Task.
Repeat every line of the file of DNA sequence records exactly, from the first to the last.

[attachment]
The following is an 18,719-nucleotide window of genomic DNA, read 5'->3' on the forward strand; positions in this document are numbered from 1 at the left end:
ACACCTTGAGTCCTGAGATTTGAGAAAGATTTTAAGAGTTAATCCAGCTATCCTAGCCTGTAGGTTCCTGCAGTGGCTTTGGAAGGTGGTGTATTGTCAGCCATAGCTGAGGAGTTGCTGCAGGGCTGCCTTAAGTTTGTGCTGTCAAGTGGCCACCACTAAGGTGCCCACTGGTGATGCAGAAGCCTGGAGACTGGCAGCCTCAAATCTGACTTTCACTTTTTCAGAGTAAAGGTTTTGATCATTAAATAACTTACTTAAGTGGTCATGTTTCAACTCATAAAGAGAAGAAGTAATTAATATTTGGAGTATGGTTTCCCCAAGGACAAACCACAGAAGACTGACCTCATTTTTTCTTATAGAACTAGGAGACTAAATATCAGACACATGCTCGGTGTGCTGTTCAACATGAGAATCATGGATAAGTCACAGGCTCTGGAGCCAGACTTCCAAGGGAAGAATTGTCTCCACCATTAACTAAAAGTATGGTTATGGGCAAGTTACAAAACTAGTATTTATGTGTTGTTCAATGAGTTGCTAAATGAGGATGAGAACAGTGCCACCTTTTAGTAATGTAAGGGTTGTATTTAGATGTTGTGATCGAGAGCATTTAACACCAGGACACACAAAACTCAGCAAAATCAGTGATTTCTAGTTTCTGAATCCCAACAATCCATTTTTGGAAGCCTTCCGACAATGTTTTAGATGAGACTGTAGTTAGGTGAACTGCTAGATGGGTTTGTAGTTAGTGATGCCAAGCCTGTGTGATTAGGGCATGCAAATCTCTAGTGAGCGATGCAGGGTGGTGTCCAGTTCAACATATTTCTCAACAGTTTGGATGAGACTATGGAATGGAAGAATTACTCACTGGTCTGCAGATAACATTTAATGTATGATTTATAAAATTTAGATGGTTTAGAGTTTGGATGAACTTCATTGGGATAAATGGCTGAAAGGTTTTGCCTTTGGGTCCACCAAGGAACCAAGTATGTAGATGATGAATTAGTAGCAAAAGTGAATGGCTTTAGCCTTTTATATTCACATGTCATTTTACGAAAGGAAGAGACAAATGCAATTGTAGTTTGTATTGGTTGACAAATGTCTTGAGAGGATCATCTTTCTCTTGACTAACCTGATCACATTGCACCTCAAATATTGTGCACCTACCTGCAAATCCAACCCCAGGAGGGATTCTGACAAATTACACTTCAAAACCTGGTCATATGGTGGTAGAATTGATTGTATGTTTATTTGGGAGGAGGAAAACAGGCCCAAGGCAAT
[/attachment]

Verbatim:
The following is an 18,719-nucleotide window of genomic DNA, read 5'->3' on the forward strand; positions in this document are numbered from 1 at the left end:
ACACCTTGAGTCCTGAGATTTGAGAAAGATTTTAAGAGTTAATCCAGCTATCCTAGCCTGTAGGTTCCTGCAGTGGCTTTGGAAGGTGGTGTATTGTCAGCCATAGCTGAGGAGTTGCTGCAGGGCTGCCTTAAGTTTGTGCTGTCAAGTGGCCACCACTAAGGTGCCCACTGGTGATGCAGAAGCCTGGAGACTGGCAGCCTCAAATCTGACTTTCACTTTTTCAGAGTAAAGGTTTTGATCATTAAATAACTTACTTAAGTGGTCATGTTTCAACTCATAAAGAGAAGAAGTAATTAATATTTGGAGTATGGTTTCCCCAAGGACAAACCACAGAAGACTGACCTCATTTTTTCTTATAGAACTAGGAGACTAAATATCAGACACATGCTCGGTGTGCTGTTCAACATGAGAATCATGGATAAGTCACAGGCTCTGGAGCCAGACTTCCAAGGGAAGAATTGTCTCCACCATTAACTAAAAGTATGGTTATGGGCAAGTTACAAAACTAGTATTTATGTGTTGTTCAATGAGTTGCTAAATGAGGATGAGAACAGTGCCACCTTTTAGTAATGTAAGGGTTGTATTTAGATGTTGTGATCGAGAGCATTTAACACCAGGACACACAAAACTCAGCAAAATCAGTGATTTCTAGTTTCTGAATCCCAACAATCCATTTTTGGAAGCCTTCCGACAATGTTTTAGATGAGACTGTAGTTAGGTGAACTGCTAGATGGGTTTGTAGTTAGTGATGCCAAGCCTGTGTGATTAGGGCATGCAAATCTCTAGTGAGCGATGCAGGGTGGTGTCCAGTTCAACATATTTCTCAACAGTTTGGATGAGACTATGGAATGGAAGAATTACTCACTGGTCTGCAGATAACATTTAATGTATGATTTATAAAATTTAGATGGTTTAGAGTTTGGATGAACTTCATTGGGATAAATGGCTGAAAGGTTTTGCCTTTGGGTCCACCAAGGAACCAAGTATGTAGATGATGAATTAGTAGCAAAAGTGAATGGCTTTAGCCTTTTATATTCACATGTCATTTTACGAAAGGAAGAGACAAATGCAATTGTAGTTTGTATTGGTTGACAAATGTCTTGAGAGGATCATCTTTCTCTTGACTAACCTGATCACATTGCACCTCAAATATTGTGCACCTACCTGCAAATCCAACCCCAGGAGGGATTCTGACAAATTACACTTCAAAACCTGGTCATATGGTGGTAGAATTGATTGTATGTTTATTTGGGAGGAGGAAAACAGGCCCAAGGCAAT